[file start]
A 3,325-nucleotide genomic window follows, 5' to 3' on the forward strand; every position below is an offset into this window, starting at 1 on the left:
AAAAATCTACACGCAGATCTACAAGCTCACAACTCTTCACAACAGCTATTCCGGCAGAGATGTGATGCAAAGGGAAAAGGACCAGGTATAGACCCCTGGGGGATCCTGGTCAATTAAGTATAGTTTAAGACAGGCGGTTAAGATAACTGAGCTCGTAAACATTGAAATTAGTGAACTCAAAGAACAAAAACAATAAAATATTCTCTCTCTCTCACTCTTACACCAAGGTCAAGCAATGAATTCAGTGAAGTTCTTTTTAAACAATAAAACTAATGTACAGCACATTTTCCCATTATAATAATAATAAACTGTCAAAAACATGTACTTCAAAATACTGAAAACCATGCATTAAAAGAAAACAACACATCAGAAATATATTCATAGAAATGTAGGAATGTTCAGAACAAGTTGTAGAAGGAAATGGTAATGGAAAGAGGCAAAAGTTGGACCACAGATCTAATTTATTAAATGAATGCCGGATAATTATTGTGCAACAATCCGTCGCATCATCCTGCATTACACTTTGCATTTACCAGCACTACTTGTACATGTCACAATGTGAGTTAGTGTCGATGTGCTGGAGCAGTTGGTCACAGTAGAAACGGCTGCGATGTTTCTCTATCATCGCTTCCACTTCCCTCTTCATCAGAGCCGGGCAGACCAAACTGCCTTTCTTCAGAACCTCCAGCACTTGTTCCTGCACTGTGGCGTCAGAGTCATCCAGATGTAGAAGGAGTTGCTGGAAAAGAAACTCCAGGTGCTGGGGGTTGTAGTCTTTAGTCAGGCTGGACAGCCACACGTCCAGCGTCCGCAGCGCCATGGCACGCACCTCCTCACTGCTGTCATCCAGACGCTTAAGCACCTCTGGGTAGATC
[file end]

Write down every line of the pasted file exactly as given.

A 3,325-nucleotide genomic window follows, 5' to 3' on the forward strand; every position below is an offset into this window, starting at 1 on the left:
AAAAATCTACACGCAGATCTACAAGCTCACAACTCTTCACAACAGCTATTCCGGCAGAGATGTGATGCAAAGGGAAAAGGACCAGGTATAGACCCCTGGGGGATCCTGGTCAATTAAGTATAGTTTAAGACAGGCGGTTAAGATAACTGAGCTCGTAAACATTGAAATTAGTGAACTCAAAGAACAAAAACAATAAAATATTCTCTCTCTCTCACTCTTACACCAAGGTCAAGCAATGAATTCAGTGAAGTTCTTTTTAAACAATAAAACTAATGTACAGCACATTTTCCCATTATAATAATAATAAACTGTCAAAAACATGTACTTCAAAATACTGAAAACCATGCATTAAAAGAAAACAACACATCAGAAATATATTCATAGAAATGTAGGAATGTTCAGAACAAGTTGTAGAAGGAAATGGTAATGGAAAGAGGCAAAAGTTGGACCACAGATCTAATTTATTAAATGAATGCCGGATAATTATTGTGCAACAATCCGTCGCATCATCCTGCATTACACTTTGCATTTACCAGCACTACTTGTACATGTCACAATGTGAGTTAGTGTCGATGTGCTGGAGCAGTTGGTCACAGTAGAAACGGCTGCGATGTTTCTCTATCATCGCTTCCACTTCCCTCTTCATCAGAGCCGGGCAGACCAAACTGCCTTTCTTCAGAACCTCCAGCACTTGTTCCTGCACTGTGGCGTCAGAGTCATCCAGATGTAGAAGGAGTTGCTGGAAAAGAAACTCCAGGTGCTGGGGGTTGTAGTCTTTAGTCAGGCTGGACAGCCACACGTCCAGCGTCCGCAGCGCCATGGCACGCACCTCCTCACTGCTGTCATCCAGACGCTTAAGCACCTCTGGGTAGATC